Plan for Wellcome relief

November 10, 2000

The Wellcome Trust has unveiled a £3 billion, five-year plan that underlines its growing importance to British science.

The corporate plan, the medical charity's first, sets out objectives and values to guide future funding of biomedical research.

The trust's income has grown more than 40-fold in two decades. Its spending is almost double the £345 million the Medical Research Council mustered this year.

As plans are drawn up for a new headquarters, Mike Dexter, the trust's director, accepts that the power the charity has come to wield makes it timely to declare its goals.

"With the wealth and influence, there is also a responsibility... to society as a whole," he said.

The plan identifies four central aims. First, the trust will continue to help boost the knowledge base, backing research that provides the essential "raw material" from which improvements in health will ultimately be derived. This will include gaining a better understanding of the social and historical context.

The second aim is to ensure that the right people are able to carry out this research with the facilities they require.

The third aim is to tap this flow of research to improve health care, enhancing links between the parties involved, from scientists to policy-makers to health workers.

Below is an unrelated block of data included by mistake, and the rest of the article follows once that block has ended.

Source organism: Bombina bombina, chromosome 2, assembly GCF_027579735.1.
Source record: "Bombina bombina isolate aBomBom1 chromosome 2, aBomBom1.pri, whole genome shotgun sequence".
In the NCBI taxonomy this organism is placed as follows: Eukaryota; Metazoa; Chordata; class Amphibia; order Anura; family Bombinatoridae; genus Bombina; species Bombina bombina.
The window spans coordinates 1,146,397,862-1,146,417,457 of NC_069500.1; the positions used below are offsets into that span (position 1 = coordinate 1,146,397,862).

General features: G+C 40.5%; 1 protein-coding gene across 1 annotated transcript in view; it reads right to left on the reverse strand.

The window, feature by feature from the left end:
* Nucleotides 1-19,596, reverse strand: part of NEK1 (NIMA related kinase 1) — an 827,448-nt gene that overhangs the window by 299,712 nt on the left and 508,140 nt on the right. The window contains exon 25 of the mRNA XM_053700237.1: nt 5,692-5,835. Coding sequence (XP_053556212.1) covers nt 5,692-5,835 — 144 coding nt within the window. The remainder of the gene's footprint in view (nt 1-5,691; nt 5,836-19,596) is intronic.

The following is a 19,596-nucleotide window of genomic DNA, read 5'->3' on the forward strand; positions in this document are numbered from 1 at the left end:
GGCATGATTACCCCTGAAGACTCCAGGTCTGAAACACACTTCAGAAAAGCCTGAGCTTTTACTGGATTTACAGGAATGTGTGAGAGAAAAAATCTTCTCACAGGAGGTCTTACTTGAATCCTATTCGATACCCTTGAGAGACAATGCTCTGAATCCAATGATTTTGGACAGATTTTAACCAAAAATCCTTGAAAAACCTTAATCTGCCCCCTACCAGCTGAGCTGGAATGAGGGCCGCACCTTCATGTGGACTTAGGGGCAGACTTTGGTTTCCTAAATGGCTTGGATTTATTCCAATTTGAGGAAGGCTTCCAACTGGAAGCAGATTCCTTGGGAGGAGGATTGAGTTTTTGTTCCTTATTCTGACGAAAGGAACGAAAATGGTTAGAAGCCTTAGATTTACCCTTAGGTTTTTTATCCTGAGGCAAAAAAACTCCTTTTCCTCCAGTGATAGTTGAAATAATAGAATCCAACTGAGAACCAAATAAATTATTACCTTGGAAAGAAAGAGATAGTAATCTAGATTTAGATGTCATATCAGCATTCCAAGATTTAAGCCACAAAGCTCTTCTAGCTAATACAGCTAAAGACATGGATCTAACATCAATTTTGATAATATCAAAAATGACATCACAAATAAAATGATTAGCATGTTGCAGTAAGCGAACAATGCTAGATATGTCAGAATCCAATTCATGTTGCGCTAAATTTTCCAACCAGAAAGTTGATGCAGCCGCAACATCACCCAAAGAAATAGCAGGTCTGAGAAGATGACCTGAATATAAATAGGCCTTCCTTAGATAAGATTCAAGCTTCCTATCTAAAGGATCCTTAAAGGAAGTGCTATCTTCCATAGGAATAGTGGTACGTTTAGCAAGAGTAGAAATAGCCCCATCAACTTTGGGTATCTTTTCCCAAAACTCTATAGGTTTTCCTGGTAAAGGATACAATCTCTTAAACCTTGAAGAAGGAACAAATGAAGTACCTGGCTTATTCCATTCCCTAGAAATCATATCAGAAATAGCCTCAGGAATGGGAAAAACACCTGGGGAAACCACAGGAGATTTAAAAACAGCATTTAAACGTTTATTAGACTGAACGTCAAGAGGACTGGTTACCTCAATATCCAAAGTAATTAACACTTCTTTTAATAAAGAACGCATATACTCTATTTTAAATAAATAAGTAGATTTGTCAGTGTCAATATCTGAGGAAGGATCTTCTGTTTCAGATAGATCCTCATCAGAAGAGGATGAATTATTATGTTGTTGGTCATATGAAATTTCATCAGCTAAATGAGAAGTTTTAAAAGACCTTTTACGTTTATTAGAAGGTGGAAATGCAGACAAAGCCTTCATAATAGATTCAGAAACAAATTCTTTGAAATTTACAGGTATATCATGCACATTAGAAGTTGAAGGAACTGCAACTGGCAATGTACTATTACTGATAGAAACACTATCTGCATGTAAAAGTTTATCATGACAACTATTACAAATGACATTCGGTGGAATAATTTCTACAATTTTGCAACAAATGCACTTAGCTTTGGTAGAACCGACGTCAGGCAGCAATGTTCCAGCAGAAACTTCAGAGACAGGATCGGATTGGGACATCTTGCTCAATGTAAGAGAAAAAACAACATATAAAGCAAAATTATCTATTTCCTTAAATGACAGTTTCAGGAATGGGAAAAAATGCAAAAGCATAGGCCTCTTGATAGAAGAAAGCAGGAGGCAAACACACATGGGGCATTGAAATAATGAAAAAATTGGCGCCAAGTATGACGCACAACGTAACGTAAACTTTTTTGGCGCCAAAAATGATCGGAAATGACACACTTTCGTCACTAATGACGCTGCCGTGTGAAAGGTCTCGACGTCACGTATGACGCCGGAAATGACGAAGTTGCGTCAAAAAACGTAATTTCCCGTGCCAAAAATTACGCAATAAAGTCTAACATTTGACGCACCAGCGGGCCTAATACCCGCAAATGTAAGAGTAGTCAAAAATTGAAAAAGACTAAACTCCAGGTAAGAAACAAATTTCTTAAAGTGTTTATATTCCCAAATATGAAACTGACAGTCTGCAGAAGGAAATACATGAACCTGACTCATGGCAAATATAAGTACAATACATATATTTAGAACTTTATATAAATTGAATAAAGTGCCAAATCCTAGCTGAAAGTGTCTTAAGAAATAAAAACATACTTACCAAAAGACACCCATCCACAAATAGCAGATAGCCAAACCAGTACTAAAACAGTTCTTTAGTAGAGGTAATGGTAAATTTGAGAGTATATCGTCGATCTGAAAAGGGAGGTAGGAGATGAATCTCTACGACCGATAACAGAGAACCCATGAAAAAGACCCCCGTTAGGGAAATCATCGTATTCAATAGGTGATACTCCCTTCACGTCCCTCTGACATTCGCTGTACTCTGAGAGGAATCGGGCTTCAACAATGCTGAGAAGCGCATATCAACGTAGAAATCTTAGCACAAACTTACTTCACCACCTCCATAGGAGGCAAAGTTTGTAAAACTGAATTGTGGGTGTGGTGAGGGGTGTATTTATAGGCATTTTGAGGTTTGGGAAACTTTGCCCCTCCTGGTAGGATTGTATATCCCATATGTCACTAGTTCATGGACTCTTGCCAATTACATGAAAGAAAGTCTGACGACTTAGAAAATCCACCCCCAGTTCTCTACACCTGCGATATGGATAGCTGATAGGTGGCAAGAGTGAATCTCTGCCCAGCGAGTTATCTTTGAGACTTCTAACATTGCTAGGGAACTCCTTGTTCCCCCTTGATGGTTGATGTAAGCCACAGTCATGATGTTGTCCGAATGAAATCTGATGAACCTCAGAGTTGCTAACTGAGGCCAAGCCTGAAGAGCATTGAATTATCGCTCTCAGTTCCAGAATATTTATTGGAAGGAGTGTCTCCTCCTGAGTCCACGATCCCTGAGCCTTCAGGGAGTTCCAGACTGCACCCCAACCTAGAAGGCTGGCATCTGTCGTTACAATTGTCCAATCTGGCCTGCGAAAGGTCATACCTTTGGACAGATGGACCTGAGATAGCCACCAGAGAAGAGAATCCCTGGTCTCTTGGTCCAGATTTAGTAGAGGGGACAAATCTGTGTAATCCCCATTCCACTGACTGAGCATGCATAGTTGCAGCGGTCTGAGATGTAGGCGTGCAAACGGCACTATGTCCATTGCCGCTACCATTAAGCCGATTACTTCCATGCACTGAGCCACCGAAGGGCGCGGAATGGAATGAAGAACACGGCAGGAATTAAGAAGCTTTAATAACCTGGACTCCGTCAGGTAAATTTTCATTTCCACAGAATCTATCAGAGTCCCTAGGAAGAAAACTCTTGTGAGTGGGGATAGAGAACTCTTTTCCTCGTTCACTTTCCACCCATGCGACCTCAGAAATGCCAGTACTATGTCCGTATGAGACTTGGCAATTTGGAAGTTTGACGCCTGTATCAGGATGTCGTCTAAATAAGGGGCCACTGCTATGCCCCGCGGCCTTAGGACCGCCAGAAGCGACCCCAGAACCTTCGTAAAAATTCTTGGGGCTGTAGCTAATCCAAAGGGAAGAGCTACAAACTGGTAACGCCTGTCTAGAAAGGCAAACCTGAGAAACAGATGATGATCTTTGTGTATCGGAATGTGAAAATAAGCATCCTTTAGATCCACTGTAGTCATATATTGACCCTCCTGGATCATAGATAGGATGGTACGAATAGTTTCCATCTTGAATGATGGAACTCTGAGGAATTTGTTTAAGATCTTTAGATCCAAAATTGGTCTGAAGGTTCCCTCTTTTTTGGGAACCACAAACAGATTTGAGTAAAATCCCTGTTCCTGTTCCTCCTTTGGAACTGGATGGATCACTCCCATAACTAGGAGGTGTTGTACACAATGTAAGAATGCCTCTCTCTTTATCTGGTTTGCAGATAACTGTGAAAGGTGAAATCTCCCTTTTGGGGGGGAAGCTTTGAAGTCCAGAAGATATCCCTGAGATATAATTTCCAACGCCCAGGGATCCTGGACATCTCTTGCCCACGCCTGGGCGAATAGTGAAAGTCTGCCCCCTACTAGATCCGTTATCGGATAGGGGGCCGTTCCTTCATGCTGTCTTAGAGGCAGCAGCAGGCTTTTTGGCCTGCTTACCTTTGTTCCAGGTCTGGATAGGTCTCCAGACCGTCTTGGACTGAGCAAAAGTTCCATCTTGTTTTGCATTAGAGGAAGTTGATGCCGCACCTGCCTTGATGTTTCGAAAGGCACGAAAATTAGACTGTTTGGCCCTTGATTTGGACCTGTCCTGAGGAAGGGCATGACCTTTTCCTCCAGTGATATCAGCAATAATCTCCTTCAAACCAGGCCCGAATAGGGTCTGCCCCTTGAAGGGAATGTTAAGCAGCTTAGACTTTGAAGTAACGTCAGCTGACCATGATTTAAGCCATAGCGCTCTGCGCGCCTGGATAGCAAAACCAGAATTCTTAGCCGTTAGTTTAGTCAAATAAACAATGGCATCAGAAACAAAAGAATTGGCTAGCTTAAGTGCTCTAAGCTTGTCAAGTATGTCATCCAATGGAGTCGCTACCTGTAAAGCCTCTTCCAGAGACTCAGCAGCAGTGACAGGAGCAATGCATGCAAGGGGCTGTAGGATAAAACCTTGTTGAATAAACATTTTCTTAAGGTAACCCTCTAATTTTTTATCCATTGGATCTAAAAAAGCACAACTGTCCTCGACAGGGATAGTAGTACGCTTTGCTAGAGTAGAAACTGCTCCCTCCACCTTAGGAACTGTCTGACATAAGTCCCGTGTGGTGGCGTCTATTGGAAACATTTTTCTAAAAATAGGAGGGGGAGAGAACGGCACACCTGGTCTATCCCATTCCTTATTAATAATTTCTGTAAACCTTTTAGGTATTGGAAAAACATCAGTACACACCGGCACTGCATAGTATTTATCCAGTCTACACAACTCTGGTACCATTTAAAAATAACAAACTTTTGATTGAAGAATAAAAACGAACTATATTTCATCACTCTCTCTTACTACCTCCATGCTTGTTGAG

Finally, the trust will engage with the public to build confidence in research and to contribute to decision making and the setting of priorities.

In all this, the trust will endeavour to maintain its independence, pursue excellence, act with integrity, help shape the science agenda and stay flexible enough to move rapidly into emerging areas.

The Wellcome Trust was founded with a private endowment from the will of Sir Henry Wellcome 64 years ago. It has assets valued at £15 billion.

Although it guards its independence, it is a vital partner in government schemes. These range from the Joint Infrastructure Fund, the national population biomedical collection and the synchrotron.

Its support for the Sanger Centre kept the United Kingdom at the heart of the Human Genome Project.


* £1.2 billion to fund baseline activities in response to requests from scientists in existing and emerging areas of research

* £310 million to support existing fixed-term research

* £180 million for a programme of support for major research centres

* More than £300 million for Wellcome Trust Genome Campus at Hinxton, home to the Sanger Centre

* £0 million to respond to emerging research opportunities

* £570 million committed to building projects, such as JIF and the synchrotron project

* Nearly £400 million allocated for direct activities, such as Catalyst BioMedica Ltd - the business wing that helps translate research into industry - and the Wellcome Library for the History and Understanding of Medicine.

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